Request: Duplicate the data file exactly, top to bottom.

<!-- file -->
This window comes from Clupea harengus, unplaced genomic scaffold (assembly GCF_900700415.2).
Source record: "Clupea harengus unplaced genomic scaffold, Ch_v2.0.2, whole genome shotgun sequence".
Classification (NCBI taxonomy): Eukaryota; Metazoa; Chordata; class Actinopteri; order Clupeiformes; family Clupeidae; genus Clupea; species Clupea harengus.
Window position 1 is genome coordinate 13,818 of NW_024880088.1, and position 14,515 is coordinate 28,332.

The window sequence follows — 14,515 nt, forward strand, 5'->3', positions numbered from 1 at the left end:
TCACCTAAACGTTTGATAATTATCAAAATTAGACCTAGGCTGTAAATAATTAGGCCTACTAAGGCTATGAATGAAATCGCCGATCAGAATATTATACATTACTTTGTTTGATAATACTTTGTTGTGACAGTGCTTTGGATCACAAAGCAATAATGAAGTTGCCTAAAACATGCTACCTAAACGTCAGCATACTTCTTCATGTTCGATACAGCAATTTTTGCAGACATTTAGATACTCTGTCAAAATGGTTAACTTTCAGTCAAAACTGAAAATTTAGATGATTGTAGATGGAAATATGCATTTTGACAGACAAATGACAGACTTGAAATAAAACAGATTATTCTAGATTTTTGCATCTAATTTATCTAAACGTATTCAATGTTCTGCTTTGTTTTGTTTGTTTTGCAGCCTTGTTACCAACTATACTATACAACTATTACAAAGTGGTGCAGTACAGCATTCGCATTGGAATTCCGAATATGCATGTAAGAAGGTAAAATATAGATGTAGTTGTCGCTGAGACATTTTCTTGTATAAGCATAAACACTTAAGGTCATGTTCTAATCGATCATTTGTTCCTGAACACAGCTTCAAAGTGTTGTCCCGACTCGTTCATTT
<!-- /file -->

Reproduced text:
This window comes from Clupea harengus, unplaced genomic scaffold (assembly GCF_900700415.2).
Source record: "Clupea harengus unplaced genomic scaffold, Ch_v2.0.2, whole genome shotgun sequence".
Classification (NCBI taxonomy): Eukaryota; Metazoa; Chordata; class Actinopteri; order Clupeiformes; family Clupeidae; genus Clupea; species Clupea harengus.
Window position 1 is genome coordinate 13,818 of NW_024880088.1, and position 14,515 is coordinate 28,332.

The window sequence follows — 14,515 nt, forward strand, 5'->3', positions numbered from 1 at the left end:
TCACCTAAACGTTTGATAATTATCAAAATTAGACCTAGGCTGTAAATAATTAGGCCTACTAAGGCTATGAATGAAATCGCCGATCAGAATATTATACATTACTTTGTTTGATAATACTTTGTTGTGACAGTGCTTTGGATCACAAAGCAATAATGAAGTTGCCTAAAACATGCTACCTAAACGTCAGCATACTTCTTCATGTTCGATACAGCAATTTTTGCAGACATTTAGATACTCTGTCAAAATGGTTAACTTTCAGTCAAAACTGAAAATTTAGATGATTGTAGATGGAAATATGCATTTTGACAGACAAATGACAGACTTGAAATAAAACAGATTATTCTAGATTTTTGCATCTAATTTATCTAAACGTATTCAATGTTCTGCTTTGTTTTGTTTGTTTTGCAGCCTTGTTACCAACTATACTATACAACTATTACAAAGTGGTGCAGTACAGCATTCGCATTGGAATTCCGAATATGCATGTAAGAAGGTAAAATATAGATGTAGTTGTCGCTGAGACATTTTCTTGTATAAGCATAAACACTTAAGGTCATGTTCTAATCGATCATTTGTTCCTGAACACAGCTTCAAAGTGTTGTCCCGACTCGTTCATTT